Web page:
Main Reading Room, State Library of NSW, Sydney (NSW), via NSW State Records. No known copyright restrictions.

Main Reading Room, State Library of NSW, Sydney (NSW), via NSW State Records. No known copyright restrictions.


On 24 November, Creative Commons Aotearoa New Zealand invited representatives from across the New Zealand research sector to attend a meeting on the development of open access policies in research institutions.

The purpose of the meeting was to enable the sector to share knowledge and expertise, particularly following the passage of open access policies at Lincoln University and the Universities of Waikato and Canterbury. The ultimate aim of the meeting was to encourage the development of strong open access mandates, to ensure that a greater proportion of New Zealand’s publicly funded research is made openly available.

We had a great turnout from across the sector, with a healthy mix of librarians, administrators, advisors, advocates and researchers.

The meeting began with a short presentation by Fabiana Kubke, of the Department of Anatomy at the University of Auckland and Chair of the Creative Commons Aotearoa New Zealand Advisory Panel (her presentation slides are here).

After noting several outstanding issues with the current research system — including the reliance of academics on dubious metrics to determine research quality, as well as the amount of money spent by research institutions on copyright licensing and subscriptions — Fabiana pointed out that New Zealand is lagging behind its international counterparts in the adoption of open access policies and mandates.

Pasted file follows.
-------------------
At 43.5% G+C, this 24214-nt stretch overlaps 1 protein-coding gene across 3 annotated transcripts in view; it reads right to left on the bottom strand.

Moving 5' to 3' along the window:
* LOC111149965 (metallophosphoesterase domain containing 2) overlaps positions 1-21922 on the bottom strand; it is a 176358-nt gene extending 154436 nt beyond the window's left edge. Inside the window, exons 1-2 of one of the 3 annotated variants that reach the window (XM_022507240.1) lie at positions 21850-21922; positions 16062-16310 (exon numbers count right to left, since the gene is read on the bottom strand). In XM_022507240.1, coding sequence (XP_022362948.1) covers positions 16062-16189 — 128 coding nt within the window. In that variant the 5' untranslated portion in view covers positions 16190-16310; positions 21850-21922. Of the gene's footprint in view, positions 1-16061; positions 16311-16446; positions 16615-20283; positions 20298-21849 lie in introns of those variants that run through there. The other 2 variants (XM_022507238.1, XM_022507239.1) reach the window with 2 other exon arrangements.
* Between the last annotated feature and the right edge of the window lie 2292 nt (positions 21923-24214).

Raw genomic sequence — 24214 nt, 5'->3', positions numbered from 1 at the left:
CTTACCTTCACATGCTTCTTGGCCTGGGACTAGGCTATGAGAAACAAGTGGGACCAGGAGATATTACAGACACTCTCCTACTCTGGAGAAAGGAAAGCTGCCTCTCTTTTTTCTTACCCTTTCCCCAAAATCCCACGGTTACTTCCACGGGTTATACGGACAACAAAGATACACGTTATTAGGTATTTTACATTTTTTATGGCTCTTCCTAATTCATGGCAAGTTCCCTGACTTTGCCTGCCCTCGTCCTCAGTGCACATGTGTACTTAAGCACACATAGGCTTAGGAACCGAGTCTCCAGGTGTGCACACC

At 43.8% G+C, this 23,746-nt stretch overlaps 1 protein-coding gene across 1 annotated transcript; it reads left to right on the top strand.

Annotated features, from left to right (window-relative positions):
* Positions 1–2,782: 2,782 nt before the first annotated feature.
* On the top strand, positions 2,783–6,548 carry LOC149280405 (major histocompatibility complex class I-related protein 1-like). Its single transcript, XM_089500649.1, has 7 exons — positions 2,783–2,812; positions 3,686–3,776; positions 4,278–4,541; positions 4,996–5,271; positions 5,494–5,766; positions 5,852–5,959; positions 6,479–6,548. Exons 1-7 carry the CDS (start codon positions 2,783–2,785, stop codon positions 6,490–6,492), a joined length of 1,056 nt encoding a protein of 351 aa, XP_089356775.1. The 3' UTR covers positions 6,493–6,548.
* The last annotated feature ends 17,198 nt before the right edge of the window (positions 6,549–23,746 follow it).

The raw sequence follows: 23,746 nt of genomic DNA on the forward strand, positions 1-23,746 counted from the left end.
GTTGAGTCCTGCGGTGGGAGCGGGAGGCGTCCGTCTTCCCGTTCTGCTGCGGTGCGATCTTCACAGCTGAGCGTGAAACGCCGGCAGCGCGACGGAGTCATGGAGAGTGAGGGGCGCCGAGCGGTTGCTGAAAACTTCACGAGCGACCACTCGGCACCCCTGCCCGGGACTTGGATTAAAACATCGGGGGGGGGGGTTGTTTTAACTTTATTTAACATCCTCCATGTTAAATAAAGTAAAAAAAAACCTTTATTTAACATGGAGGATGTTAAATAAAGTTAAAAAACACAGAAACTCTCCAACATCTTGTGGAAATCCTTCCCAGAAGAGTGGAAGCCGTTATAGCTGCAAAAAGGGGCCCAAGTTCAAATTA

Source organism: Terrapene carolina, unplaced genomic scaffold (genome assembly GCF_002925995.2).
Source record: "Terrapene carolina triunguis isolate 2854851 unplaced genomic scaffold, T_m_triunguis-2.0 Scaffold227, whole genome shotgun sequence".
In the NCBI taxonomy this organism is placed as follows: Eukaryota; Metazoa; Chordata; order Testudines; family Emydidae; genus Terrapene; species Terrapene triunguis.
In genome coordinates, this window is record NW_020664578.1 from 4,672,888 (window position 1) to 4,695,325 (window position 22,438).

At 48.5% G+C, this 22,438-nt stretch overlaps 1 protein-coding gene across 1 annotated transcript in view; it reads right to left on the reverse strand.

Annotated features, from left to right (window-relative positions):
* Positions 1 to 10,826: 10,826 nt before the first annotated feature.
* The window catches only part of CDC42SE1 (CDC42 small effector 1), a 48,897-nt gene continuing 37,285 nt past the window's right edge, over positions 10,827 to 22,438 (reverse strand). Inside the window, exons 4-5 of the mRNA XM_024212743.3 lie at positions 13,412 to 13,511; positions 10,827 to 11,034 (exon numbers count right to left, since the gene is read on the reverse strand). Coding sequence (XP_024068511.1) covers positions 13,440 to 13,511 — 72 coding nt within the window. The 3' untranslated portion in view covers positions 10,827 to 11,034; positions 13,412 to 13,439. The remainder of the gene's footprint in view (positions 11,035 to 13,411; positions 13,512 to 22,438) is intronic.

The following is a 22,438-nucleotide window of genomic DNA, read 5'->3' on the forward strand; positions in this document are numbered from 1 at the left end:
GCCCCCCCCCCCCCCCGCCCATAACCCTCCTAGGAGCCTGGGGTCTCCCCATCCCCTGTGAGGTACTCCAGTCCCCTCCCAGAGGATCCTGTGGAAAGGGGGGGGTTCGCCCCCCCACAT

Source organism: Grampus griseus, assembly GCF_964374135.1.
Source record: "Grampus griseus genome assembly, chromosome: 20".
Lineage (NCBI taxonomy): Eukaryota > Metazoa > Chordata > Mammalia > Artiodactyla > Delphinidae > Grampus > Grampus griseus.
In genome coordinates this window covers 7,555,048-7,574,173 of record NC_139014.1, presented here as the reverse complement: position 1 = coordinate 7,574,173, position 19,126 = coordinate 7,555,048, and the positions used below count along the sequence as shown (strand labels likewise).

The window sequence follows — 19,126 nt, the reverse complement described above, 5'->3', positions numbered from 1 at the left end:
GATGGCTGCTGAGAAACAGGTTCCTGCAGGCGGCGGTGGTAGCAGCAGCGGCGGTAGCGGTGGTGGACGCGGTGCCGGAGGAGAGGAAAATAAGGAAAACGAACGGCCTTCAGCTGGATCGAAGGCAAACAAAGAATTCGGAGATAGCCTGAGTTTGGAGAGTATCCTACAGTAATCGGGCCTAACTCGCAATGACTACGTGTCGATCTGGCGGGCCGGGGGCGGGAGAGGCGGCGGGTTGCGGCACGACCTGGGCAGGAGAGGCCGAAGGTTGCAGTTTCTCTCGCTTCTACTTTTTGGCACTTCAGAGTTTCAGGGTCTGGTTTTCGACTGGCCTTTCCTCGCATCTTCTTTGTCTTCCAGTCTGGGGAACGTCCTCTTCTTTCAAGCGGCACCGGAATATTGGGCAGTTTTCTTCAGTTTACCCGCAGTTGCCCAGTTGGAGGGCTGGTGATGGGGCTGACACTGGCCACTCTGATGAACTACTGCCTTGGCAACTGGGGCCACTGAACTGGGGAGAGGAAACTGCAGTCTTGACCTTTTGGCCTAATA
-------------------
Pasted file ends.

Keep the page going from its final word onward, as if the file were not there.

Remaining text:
At this point, the group discussed the importance of the Performance Based Research Funded in determining publication practices. One participant noted that the PBRF relied on expert peer review, and did not itself specify which metrics these experts should use to determine quality; Fabiana, for her part, suggested that the PBRF could nevertheless actively encourage open access. (See Creative Commons Aotearoa NZ’s submission to the 2013 review of the PBRF).

Fabiana also noted that the public discussion on open access has tended to focus on the ‘green/gold’ distinction. This distinction focuses on the means by which work becomes open — i.e. whether it is made open via a repository (green) or publisher (gold) — and overlooks the more important question of deciding how truly ‘open’ open access works should be.

The default for publicly funded academics, she argued, should be to make their works available as openly as possible, including the right to openly share and reuse. This will require academics to stop signing away their copyright to academic publishers.

Following this presentation, I gave a quick talk about the need for open licensing. I noted that if you don’t make your work openly available from the beginning, it’s likely to remain under ‘All Rights Reserved’ copyright for your entire life plus fifty years.

Open licensing, I argued, also: allows for greater educational reuse; enables work to be published in multiple venues, for multiple audiences; enables free translation; and lets people adapt and reuse your work in new and interesting ways. One participant asked if one could published in closed journals using CC licensing. I noted that some closed journals are becoming ‘hybrid’ by offering open access and CC licensing, sometimes for an article processing charge.

David Nichols from the Department of Computer Science at the University of Waikato then discussed the passage of Waikato’s open access mandate (explained in some detail in this case study). The development of the policy began with a public event, featuring several speakers (including Fabiana); after this event, David produced a detailed policy paper, outlining a range of different options for an institutional OA policy.